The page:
Nobody's Going to Help You, and That's Awesome
I'm not into self-help. I don't buy self-help books, I don't read productivity blogs, and I certainly don't subscribe to self-proclaimed self-help guru newsletters. Reading someone else's advice on the rather generic concept of helping yourself always struck me as a particularly misguided idea.
Apparently I'm not the only person to reach this conclusion, either.
I spent two years reading all the self-help books I could find. As of a year ago, I had read 340 self-help books. Because I’m insane.
My conclusion from all that reading?
95% of self-help books are complete bullshit.
To be clear, I am all for self-improvement. Reading books, blogs, and newsletters by people who have accomplished great things is a fine way to research your own path in life. But these people, however famous and important they may be, are not going to help you.
Unfortunately that's not the answer he wanted. To him, my answer [that nobody was going to help him become successful] was really discouraging. To me, if I was receiving that answer from someone else, it would be really encouraging.
I like being reminded that nobody's going to help me - that it's all up to me. It puts my focus back on the things I can control - not waiting for outside circumstances.
Take it from The Ultimate Productivity Blog:
Reading self-help advice from other people, however well-intentioned, is no substitute for getting your own damn work done. The sooner you come to terms with this, the better off you'll be.
Get out there and do stuff because you fundamentally enjoy it and because it makes you better. As a writer, as an analyst, as a techie, whatever. Learn to love practicing the fundamentals and do it better each time. Over time, quality does lead to success, but you have to be patient. Really patient. Turns out, "overnight" success takes years. Maybe even decades. This is not a sprint, it's a marathon. Plan accordingly.
For example, I don't care if anyone reads what I write here. I'm writing to satisfy myself first and foremost. If others read it and benefit from it, fantastic -- that's a welcome side effect. If I worry about who is reading, why they're reading, or if anyone is even reading at all, I'd be too paralyzed to write! That'd be the least productive outcome of all.
That's not to say that some introspection about the nature of your work isn't useful. It is. Even the weary self-help student I quoted above concluded that 5% of self-help advice surprisingly wasn't bullshit. The one book he recommended without hesitation? 59 Seconds: Think a Little, Change a Lot.
Despite my deep reservations about the genre, I ordered this book based on his recommendation and a number of credible references to it I noticed on the Skeptic Stack Exchange.
Why does this self-help book work when so many others fail? In a word, science! The author goes out of his way to find actual published scientific research documenting specific ways we can make small changes in our behavior to produce better outcomes for ourselves and those around us. It's powerful stuff, and the book is full of great, research backed insights like this one:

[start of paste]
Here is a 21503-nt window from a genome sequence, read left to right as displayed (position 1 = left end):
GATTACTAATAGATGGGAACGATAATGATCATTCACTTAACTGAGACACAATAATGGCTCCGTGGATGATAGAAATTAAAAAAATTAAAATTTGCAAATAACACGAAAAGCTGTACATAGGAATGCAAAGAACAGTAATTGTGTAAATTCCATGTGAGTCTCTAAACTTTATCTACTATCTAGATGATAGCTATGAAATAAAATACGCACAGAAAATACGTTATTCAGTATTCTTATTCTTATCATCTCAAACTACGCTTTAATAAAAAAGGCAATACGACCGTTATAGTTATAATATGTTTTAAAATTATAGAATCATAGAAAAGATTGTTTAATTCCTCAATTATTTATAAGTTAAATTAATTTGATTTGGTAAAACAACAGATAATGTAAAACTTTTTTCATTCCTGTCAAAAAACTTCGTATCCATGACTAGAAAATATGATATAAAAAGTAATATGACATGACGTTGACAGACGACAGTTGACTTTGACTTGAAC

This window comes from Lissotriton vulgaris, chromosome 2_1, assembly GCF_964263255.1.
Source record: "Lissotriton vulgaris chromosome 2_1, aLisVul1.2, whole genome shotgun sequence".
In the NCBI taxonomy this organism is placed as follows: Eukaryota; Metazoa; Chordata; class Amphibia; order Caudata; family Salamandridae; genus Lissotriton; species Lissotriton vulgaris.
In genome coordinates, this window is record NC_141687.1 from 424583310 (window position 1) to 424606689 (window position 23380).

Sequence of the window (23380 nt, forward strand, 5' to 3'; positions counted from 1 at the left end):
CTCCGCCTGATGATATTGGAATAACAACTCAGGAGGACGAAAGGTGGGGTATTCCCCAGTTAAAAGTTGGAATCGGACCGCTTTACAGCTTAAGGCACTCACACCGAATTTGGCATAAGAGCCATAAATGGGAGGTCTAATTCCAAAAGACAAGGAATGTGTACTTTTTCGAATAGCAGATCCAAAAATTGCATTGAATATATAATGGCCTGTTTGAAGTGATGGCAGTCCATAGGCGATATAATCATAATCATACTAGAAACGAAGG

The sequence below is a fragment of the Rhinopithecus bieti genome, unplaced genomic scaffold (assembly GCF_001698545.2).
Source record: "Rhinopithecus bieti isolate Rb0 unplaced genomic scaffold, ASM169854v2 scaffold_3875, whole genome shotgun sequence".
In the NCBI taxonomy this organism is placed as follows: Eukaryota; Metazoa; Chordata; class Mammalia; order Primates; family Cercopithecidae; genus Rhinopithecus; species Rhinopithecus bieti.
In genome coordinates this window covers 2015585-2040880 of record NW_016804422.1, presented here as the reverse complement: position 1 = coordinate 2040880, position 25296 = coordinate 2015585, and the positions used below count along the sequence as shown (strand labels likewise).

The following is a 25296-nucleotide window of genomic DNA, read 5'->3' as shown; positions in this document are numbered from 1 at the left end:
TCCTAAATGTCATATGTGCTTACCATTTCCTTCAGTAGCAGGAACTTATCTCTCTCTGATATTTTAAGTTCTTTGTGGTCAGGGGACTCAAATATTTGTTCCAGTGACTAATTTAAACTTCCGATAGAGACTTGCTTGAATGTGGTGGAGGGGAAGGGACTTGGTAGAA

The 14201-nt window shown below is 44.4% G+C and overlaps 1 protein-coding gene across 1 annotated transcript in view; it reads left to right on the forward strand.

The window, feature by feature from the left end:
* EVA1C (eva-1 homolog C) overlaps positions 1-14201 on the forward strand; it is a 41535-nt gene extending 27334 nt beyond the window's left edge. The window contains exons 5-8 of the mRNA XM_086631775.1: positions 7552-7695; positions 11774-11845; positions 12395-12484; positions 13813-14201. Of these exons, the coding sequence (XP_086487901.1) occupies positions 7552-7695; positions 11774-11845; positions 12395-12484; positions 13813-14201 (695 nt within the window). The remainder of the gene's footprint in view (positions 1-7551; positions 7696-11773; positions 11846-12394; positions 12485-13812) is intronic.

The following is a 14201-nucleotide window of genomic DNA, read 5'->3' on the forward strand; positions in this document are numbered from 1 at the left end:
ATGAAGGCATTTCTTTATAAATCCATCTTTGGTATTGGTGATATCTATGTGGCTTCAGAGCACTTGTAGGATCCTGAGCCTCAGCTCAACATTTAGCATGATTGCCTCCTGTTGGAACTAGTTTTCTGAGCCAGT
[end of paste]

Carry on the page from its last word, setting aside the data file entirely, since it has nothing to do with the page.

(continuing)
A group of participants were asked to select a negative experience. One group of participants were then asked to have a long chat with a supportive experimenter about the event, while a second group were invited to chat about a far more mundane topic - a typical day.
Participants who had spent time talking about their traumatic event thought the chat had been helpful. However, the various questionnaires told a very different story. In reality the chat had no significant impact at all. They might just as well have been chatting about a typical day.
In several studies, participants who have experienced a traumatic event have been encouraged to spend just a few minutes each day writing in a diary-type account of their deepest thoughts and feelings about it. For example, in one study participants who had just been made redundant were asked to reflect upon their deepest thoughts and feelings about their job loss, including how it had affected both their personal and professional lives. Although these types of exercises were both speedy and simple, the results revealed a remarkable boost in their psychological and physical well-being, including a reduction in health problems and an increase in self-esteem and happiness.
The results left psychologists with something of a mystery. Why would talking about a traumatic experience have almost no effect but writing about it yield such significant benefits? From a psychological perspective, talking and writing are very different. Talking can often be somewhat unstructured, disorganized, even chaotic. In contrast, writing encourages the creation of a story line and structure that help people make sense of what has happened and work towards a solution. In short, talking can add to a sense of confusion, but writing provides a more systematic, solution-based approach.
Therefore, the real world change you would make based on this advice – the proverbial 59 seconds on the book jacket – is to avoid talking through traumatic experiences in favor of writing about them. Not because some self-help guru said so, but because the published research data tells us that talking doesn't work and writing does. Not exactly intuitive, since talking through our problems with a friend always feels like the right thing to do, but I have certainly documented many times over the value of writing through a problem.
59 Seconds is so good, in fact, it has rekindled my hopes that our new Stack Exchange Productivity Q&A can work. I'd love for our productivity site to be founded on a scientific basis, and not the blind cult of personality I've come to expect from the self-help industry.
Remember, nobody's going to help you … except science, and if you're willing to put in the required elbow grease each and every day – yourself.